The Boxster story is one that quite fascinates me; when Porsche launched the Boxster over a decade ago back in 1996, many thought that the car was meant to compete against roadsters from other marques – BMW’s Z3 and Mercedes’ SLK. Porsche instead had other much more serious intents, and designed the Boxster to be a low-cost, profitable sports car that could surpass the 911 in terms of sales. It was inspired by the 911, clearly, and even shared some common components. As the junior sports car in the line-up, Porsche hoped that it could attract a bigger market and bring an increase in sales. The Boxster did exactly that, even hauling the company out from financial red.
Our test unit for the day was the higher spec Boxster S that gets a 3.4-litre flat-six instead of the 2.7 in the non-S variant. This is the same engine that is used in the current base model Carrera, except tuned for 320PS/360Nm. There’s no doubt that the new car looks amazing – leaner and meaner than its predecessor, with definitive cues from the 991, Carrera GT, and even a sprinkle of the upcoming 918. Significant revisions include an all-new chassis construction, longer wheelbase, wider track, new roof mechanism, increased torsional rigidity, as well as extensive use of aluminum and magnesium to keep weight pared down.
On the inside, the Boxster joins the rest of the Porsche family – much improved over its predecessor’s lackluster interior. Fit and finish is standard Porsche fare, and while I might not agree with the car’s red hide, I will admit there are very few other cabins that I’d rather spend time in. Interior space is good and can easily fit two large adults, although the new car does lack stowage areas for your everyday bits and bobs: keys, mobile phone, etc. The cup-holders can’t even fit regular sized sodas. But enough about that because our goal today isn’t to find out the car’s limits at your local drive-thru; instead, we decide to try something different from our regular workflow, and head for the hills to test its sports car credentials.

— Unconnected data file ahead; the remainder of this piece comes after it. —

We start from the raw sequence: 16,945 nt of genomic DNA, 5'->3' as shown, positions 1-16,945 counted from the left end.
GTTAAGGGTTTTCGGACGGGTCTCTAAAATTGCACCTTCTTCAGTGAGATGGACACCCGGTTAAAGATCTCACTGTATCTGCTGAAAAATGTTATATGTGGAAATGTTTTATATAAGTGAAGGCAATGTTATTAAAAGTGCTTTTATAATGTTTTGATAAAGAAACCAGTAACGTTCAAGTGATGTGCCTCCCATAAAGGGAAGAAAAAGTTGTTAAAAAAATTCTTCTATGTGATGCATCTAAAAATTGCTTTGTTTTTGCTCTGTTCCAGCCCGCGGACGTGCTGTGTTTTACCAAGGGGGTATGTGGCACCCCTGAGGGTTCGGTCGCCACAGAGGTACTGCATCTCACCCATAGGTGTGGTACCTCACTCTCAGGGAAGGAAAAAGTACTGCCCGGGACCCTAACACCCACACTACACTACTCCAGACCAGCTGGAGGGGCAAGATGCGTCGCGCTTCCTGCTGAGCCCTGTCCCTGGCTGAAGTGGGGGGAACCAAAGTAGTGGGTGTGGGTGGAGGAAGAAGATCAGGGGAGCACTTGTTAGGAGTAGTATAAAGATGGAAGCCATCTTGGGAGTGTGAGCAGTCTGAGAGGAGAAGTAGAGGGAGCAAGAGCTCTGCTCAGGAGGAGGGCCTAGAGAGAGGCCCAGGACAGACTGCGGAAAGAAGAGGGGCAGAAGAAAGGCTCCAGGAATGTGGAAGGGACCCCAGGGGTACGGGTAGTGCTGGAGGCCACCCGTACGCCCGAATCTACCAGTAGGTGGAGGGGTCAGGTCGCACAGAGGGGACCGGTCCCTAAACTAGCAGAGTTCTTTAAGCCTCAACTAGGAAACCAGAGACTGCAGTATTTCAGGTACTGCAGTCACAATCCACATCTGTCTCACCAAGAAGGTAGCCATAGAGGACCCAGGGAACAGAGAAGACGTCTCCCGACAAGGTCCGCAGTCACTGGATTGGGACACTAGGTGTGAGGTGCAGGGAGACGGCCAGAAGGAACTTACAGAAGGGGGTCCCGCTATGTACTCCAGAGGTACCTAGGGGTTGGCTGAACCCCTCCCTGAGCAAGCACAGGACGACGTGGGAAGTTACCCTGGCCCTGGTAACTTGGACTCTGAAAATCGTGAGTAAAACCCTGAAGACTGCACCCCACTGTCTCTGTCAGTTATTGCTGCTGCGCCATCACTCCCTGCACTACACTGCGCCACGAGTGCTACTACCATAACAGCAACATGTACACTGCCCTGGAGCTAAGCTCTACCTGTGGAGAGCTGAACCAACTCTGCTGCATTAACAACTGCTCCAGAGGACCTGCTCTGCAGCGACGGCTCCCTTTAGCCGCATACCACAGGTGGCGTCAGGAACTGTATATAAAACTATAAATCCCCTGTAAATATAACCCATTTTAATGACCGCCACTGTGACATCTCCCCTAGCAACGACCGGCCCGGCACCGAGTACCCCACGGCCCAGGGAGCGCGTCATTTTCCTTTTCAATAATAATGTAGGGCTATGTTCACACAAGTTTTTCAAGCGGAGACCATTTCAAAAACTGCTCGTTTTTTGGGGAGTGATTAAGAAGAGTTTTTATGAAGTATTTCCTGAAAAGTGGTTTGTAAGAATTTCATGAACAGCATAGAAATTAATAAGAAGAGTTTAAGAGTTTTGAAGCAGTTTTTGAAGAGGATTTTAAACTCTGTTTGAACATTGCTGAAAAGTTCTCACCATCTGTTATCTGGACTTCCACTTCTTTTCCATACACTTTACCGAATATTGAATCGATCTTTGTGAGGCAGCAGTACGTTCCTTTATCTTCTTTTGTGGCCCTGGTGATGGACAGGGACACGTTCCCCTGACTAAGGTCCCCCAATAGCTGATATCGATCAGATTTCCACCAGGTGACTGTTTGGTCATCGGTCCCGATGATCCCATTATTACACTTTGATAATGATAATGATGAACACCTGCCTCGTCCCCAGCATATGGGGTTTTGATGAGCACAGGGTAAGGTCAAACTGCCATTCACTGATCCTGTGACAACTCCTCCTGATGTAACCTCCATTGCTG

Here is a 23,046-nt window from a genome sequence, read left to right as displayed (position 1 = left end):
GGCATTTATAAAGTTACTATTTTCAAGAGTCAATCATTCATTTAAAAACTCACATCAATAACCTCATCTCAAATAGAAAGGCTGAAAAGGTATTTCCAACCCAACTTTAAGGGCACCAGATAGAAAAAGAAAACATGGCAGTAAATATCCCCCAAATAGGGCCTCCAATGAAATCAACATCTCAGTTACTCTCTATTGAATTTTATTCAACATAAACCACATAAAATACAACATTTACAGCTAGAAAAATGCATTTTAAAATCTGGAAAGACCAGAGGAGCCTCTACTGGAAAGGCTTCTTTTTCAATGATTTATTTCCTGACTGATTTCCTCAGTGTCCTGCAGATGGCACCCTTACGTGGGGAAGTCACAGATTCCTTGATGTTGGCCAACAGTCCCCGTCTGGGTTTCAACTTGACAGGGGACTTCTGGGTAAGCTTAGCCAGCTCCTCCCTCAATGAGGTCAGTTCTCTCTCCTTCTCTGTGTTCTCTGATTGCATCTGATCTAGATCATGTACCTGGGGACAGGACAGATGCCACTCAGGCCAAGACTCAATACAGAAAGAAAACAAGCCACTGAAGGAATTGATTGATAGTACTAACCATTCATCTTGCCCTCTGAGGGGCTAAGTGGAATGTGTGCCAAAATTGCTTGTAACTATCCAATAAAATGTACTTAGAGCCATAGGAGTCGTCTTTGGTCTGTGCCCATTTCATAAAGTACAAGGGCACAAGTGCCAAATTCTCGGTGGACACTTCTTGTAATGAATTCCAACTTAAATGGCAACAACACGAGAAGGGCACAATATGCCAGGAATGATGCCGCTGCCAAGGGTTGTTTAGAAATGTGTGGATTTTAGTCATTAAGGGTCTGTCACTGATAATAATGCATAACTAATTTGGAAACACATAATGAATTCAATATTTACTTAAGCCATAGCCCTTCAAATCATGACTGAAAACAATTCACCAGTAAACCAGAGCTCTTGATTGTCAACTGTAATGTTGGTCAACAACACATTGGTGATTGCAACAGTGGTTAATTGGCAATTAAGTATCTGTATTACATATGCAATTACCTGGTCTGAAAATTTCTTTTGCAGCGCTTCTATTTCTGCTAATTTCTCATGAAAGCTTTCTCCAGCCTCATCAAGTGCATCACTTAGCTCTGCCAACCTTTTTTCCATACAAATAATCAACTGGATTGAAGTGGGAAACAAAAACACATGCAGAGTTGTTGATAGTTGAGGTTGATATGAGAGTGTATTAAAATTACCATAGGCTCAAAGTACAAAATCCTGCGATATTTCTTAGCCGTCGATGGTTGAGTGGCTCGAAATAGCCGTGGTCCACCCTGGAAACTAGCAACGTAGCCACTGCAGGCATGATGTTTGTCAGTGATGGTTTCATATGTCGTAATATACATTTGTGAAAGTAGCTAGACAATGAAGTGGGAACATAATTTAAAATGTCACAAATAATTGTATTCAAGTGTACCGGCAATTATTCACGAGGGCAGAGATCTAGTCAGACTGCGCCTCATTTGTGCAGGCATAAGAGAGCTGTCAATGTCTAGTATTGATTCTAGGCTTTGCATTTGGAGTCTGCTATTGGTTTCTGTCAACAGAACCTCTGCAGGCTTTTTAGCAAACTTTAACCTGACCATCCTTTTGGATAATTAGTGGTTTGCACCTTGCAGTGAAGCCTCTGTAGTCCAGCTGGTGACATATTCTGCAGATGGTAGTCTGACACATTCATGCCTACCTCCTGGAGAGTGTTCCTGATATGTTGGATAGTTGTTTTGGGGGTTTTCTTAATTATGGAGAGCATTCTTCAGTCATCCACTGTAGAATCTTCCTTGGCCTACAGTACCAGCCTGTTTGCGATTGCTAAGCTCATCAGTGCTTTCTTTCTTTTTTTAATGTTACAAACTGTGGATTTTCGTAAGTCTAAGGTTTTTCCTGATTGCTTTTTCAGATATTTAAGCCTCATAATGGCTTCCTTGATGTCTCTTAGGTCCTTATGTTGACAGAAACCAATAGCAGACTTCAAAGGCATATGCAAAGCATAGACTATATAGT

When out on open roads, there’s really very little to fault the Boxster S. I’m not typically a fan of roadsters, but yet I couldn’t resist the urge to cruise with the top down. There’s good urgency too; mash on the accelerator and you feel the PDK dropping several gears, thrusting you into the seats as the speedometer climbs past legal highway speeds much too quickly. Power delivery in this car isn’t as brutal as a 911, but launching the car still brought a silly smirk on my face. The Boxster S gets the trick exhaust system too, Porsche’s Sound Symposer, which gives the exhaust a brilliant note, complete with crackly overruns. I strongly recommend trying this with the top down.
By default, the Boxster S gets the larger 21-inch wheels but ride quality remained supple and was never thrashy even over undulations on the roads. Switching from Normal to Sport or Sport Plus modes will yield a stiffer ride, as well as quickening up throttle response. The seven-speed PDK box deserves honourable mention here – it reacts so perceptively to variable driving conditions seamlessly so that you are able to focus completely on the road ahead of you. Porsche claims that the Boxster S will get from Zerotohundred in 5 seconds and despite our best efforts, we only managed low sub-five seconds. Porsche Carbon Ceramic Brakes (PCCB) are optional, and was fitted on our test car – like most ceramics, it lacked a little feel, but bites really hard when warmed up, with zero fade despite our constant punishment.
As we head up the hills, the brilliance of the Boxster package becomes more apparent. The car is incredibly fluid, beautifully balanced, with plenty of grip, and just the correct amount of power. Porsche Torque Vectoring (PTV) comes as standard on this car, aiding the Boxster through twisty corners by locking the mechanical rear differential that works with the individual rear brakes. Like the new 911, the all-new Boxster gets the electromechanical steering. True, this new system lacks some tactility and feedback by a slight margin, and I’ll admit that I don’t miss it. To me at least, there is welcome added refinement, with the steering sufficiently communicative and remaining razor sharp. This is the sort of car that bestows the driver with incredible confidence, allowing them to pilot the car to its very limits.
To me at least, there really is a lot to like with this car. The new styling does a fantastic job of keeping the Boxster current, and despite being bigger than before, manages to tip the scales lighter than its predecessor. Whilst the interior styling has had a dramatic change, it still remains familiar and still exudes a premium feel. There’s no trouble driving the Boxster S as an everyday car – there’s generous storage space from both front and rear trunks, the roof can be stowed or raised in just nine seconds at up to speeds of 60km/h… there’s even a start/stop system that allows ‘coasting’ (which thankfully could be turned off if desired). But the best part is that when you so demand, the Boxster S is capable of turning into a very able track machine; one that puts a smile on your face, and is closer than ever before to its 911 sibling.
For the naysayers, this is clear proof then, that Porsche is still capable of churning out damn fine sports cars.